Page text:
[Date Prev][Date Next] [Thread Prev][Thread Next] [Date Index] [Thread Index]

Re: Is OSL 2.0 compliant with DFSG?

On Saturday 10 April 2004 15.44, Jeremy Hankins wrote:
> > For the question in the subject line: I still think that OSL 2.0 is
> > not DFSG-free because it terminates copyright permission for any
> > software patent action, including ones unrelated to the covered
> > software. The Licensor is also free to initiate patent actions
> > against the Licensee and this seems to hinder the Licensee's
> > defence. I see this as a type of bad termination clause, which
> > wouldn't be tolerated for copyrights alone.
> There are other problems as well.  Besides the patent clause:
> #5 places a distribution-like burden on certain types of use (e.g.,
> use as part of a web server and you must distribute source).

I thought this was no different than from the GPL, it is just more 
clearly stated here in the OSL. But perhaps I am wrong?

The idea is that you can modify source code and make derivative works, 
and you do not need to release the source code as long as you do not 
deploy the software externally. That is, you can use OSL software with 
proprietary modifications internally in your company without releasing 
the source to the public, as long as the software is not made available 
to the public. Releasing binaries to the public, or making the user 
interface to the software available through a public web server is two 
ways of making the software public, and then the source must indeed be 
made available.

If I remember correctly, this is also FSF's view of the GPL. It's a gray 
area of GPL, which has been made clearer in OSL.

> #9 (the clickwrap bit) requires you to get agreement to the clickwrap
> in order to distribute.  E.g., no ftp distribution.

I guess you mean no ftp distribution without "click here to accept this 
terms"-kind of login, which you get on more or less all support FTPs 

As I see it, this #9 is a sort of belt-and-braces clause which is more 
or less redundant. The traditional way of distributing GPL software, 
that is with a simple license file in the .tar.gz is not enough for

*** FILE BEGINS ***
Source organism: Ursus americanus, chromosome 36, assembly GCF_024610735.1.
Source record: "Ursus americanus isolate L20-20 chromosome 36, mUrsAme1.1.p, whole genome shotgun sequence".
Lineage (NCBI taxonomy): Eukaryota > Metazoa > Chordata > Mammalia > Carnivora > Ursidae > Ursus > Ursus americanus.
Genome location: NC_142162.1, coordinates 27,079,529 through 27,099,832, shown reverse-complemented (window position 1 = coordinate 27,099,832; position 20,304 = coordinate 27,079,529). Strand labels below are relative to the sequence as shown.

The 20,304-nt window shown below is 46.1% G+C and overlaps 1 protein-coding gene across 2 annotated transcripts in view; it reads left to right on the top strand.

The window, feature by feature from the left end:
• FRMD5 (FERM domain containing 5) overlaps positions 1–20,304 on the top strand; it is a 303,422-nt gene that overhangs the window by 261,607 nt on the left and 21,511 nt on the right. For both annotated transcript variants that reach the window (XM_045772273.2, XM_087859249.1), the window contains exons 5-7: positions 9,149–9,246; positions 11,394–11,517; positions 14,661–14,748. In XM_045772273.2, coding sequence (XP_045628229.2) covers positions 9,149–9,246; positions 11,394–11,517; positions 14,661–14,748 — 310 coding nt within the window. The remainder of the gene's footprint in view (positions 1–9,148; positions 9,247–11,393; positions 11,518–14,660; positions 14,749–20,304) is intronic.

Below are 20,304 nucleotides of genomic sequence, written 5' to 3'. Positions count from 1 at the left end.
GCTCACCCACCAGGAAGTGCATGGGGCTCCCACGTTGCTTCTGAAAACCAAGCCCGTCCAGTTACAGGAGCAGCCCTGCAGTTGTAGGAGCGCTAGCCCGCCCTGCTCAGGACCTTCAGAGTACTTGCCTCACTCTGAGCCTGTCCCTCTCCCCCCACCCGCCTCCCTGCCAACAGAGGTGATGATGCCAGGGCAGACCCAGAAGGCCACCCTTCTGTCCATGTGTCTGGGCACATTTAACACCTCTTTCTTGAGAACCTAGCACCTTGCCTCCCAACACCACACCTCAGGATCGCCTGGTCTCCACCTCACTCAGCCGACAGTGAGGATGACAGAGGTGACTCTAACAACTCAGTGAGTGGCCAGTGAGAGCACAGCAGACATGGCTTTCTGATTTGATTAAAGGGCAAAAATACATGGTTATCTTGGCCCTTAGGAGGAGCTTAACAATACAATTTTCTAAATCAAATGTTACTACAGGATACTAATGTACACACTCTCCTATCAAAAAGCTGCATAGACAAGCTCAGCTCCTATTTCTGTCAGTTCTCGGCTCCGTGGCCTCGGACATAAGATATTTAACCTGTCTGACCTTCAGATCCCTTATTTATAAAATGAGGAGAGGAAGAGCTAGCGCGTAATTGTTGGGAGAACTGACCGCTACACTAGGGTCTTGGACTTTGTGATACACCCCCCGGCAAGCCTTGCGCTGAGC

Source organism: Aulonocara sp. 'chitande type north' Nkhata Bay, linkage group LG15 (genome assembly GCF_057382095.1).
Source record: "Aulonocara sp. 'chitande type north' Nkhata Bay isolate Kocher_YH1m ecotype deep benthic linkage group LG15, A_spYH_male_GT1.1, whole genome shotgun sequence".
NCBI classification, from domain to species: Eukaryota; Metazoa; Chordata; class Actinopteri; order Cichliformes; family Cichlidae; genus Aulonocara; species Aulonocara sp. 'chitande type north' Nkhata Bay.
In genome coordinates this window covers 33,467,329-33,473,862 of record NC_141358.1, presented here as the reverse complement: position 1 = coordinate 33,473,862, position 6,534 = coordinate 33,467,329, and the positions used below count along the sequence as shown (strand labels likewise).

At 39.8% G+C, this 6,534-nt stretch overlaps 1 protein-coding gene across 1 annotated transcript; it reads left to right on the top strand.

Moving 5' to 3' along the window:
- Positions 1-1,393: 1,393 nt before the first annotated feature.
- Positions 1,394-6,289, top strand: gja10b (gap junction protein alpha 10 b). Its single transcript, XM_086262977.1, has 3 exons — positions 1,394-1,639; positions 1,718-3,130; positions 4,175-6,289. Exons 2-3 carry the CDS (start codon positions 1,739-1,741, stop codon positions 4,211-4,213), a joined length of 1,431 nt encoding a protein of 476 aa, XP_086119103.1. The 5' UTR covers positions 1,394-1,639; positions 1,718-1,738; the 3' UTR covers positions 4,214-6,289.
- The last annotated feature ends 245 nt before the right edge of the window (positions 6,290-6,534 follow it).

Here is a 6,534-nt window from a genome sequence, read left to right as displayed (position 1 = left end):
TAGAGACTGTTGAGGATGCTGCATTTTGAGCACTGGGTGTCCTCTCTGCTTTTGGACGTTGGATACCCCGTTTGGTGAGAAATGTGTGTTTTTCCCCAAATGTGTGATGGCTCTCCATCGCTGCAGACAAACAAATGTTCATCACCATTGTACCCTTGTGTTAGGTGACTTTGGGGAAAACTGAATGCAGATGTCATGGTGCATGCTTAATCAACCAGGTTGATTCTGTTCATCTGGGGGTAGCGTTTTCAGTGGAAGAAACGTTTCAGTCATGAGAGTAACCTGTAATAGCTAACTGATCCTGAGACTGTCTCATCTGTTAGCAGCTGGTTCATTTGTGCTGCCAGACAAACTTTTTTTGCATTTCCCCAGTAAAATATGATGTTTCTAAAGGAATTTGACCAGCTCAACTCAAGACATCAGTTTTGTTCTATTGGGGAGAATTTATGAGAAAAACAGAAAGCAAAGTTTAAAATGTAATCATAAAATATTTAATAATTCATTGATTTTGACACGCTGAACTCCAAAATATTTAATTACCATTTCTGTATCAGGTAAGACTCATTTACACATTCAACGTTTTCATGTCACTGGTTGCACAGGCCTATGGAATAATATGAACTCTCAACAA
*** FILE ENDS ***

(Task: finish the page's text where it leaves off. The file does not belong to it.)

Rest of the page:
"forcing" the user to accept the license agreement before using the 
software. That is, you as the licensor cannot say that a user of the 
software has accepted the license agreement.

Many has said that because of this, GPL is not enforcable in most 
software packages, since they do not have click-wrap installation 

OSL takes care of this problem, and puts the responsibility on the 
distributor. I think it would be better to have it on the software 
author instead though (having y/n license agreement question 
on ./configure or make or similar).

However, now to the important point here, since GPL and OSL gives the 
user more rights than she/he would have if the license is not accepted, 
click-wrap is only a theoretical problem. People know default copyright 
law well enough that they would look for the LICENSE file if they would 
do anything that would violate the default copyright. Thus, I think "a 
reasonable effort under the circumstances to obtain the express assent 
of receipients" would simply to have the LICENSE in the archive which 
is downloaded from the FTP.

I'm trying to say that doing nothing is doing enough. That is what GPL 
advocates always has said. If #9 in OSL has actual relevance, today's 
distribution must be reconsidered, and click-wrap procedures must be 
provided for GPL software as well, perhaps by a click-wrap step in 

I would like to hear from an OSL advocate the views on this clause.

And a comment on #10, the patent action clause. I think DFSG should be 
changed if necessary to allow these kind of clauses. The clause does 
not discriminate anyone, it is just a small protection against the 
largest threat against free software there is -- software patents. 
Nearly all commercial licenses have these type of clauses.

Personally, I'd like to see extended defense clauses. It would be ideal 
if large projects such as the Linux kernel would have a license that 
could fight back. I would like to see automatic termination of the 
license for SCO type of behaviours. Patent super powers like IBM can 
find patent infringement in nearly any software, it is just a matter if 
they see a gain of attacking or not.

And to a final question, if I change the license to OSL for my software, 
can it then no longer be distributed with Debian? If so, I may 
reconsider my decision.

/Anders Torger

Reply to: